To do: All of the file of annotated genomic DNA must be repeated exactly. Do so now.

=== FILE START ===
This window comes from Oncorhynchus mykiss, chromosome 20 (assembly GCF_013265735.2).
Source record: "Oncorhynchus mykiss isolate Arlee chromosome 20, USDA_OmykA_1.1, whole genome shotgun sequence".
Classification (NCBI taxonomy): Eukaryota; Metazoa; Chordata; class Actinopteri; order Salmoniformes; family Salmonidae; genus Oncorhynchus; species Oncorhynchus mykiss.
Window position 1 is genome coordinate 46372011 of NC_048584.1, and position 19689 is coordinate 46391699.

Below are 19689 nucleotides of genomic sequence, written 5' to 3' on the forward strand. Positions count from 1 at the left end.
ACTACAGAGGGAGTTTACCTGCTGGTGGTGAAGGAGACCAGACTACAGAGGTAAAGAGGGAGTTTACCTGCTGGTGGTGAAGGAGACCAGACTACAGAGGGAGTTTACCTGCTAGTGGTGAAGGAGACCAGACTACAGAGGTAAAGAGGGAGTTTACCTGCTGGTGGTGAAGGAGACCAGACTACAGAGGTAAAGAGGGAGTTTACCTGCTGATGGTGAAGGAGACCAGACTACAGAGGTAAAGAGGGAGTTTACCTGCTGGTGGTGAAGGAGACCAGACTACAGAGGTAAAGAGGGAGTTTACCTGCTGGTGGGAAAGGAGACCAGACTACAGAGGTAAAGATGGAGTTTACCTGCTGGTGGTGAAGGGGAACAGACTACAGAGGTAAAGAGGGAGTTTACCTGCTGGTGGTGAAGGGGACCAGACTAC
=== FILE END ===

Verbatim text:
This window comes from Oncorhynchus mykiss, chromosome 20 (assembly GCF_013265735.2).
Source record: "Oncorhynchus mykiss isolate Arlee chromosome 20, USDA_OmykA_1.1, whole genome shotgun sequence".
Classification (NCBI taxonomy): Eukaryota; Metazoa; Chordata; class Actinopteri; order Salmoniformes; family Salmonidae; genus Oncorhynchus; species Oncorhynchus mykiss.
Window position 1 is genome coordinate 46372011 of NC_048584.1, and position 19689 is coordinate 46391699.

Below are 19689 nucleotides of genomic sequence, written 5' to 3' on the forward strand. Positions count from 1 at the left end.
ACTACAGAGGGAGTTTACCTGCTGGTGGTGAAGGAGACCAGACTACAGAGGTAAAGAGGGAGTTTACCTGCTGGTGGTGAAGGAGACCAGACTACAGAGGGAGTTTACCTGCTAGTGGTGAAGGAGACCAGACTACAGAGGTAAAGAGGGAGTTTACCTGCTGGTGGTGAAGGAGACCAGACTACAGAGGTAAAGAGGGAGTTTACCTGCTGATGGTGAAGGAGACCAGACTACAGAGGTAAAGAGGGAGTTTACCTGCTGGTGGTGAAGGAGACCAGACTACAGAGGTAAAGAGGGAGTTTACCTGCTGGTGGGAAAGGAGACCAGACTACAGAGGTAAAGATGGAGTTTACCTGCTGGTGGTGAAGGGGAACAGACTACAGAGGTAAAGAGGGAGTTTACCTGCTGGTGGTGAAGGGGACCAGACTAC